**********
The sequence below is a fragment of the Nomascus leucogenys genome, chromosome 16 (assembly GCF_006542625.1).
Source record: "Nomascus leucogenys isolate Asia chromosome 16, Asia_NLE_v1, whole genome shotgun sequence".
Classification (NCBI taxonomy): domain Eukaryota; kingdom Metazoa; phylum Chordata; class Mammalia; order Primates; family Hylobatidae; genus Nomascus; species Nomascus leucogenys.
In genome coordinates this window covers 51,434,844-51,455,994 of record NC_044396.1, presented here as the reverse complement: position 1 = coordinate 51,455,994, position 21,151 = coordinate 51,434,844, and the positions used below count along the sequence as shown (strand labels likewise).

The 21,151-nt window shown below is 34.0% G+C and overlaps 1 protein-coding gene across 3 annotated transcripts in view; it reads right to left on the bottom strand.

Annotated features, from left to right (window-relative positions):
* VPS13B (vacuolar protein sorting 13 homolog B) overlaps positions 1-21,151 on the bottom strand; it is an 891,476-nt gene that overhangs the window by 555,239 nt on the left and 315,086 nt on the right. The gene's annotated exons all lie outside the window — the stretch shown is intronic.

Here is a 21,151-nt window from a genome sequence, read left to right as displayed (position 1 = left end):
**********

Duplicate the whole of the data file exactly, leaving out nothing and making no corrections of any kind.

The sequence below is a fragment of the Nomascus leucogenys genome, chromosome 16 (assembly GCF_006542625.1).
Source record: "Nomascus leucogenys isolate Asia chromosome 16, Asia_NLE_v1, whole genome shotgun sequence".
Classification (NCBI taxonomy): domain Eukaryota; kingdom Metazoa; phylum Chordata; class Mammalia; order Primates; family Hylobatidae; genus Nomascus; species Nomascus leucogenys.
In genome coordinates this window covers 51,434,844-51,455,994 of record NC_044396.1, presented here as the reverse complement: position 1 = coordinate 51,455,994, position 21,151 = coordinate 51,434,844, and the positions used below count along the sequence as shown (strand labels likewise).

The 21,151-nt window shown below is 34.0% G+C and overlaps 1 protein-coding gene across 3 annotated transcripts in view; it reads right to left on the bottom strand.

Annotated features, from left to right (window-relative positions):
* VPS13B (vacuolar protein sorting 13 homolog B) overlaps positions 1-21,151 on the bottom strand; it is an 891,476-nt gene that overhangs the window by 555,239 nt on the left and 315,086 nt on the right. The gene's annotated exons all lie outside the window — the stretch shown is intronic.

Here is a 21,151-nt window from a genome sequence, read left to right as displayed (position 1 = left end):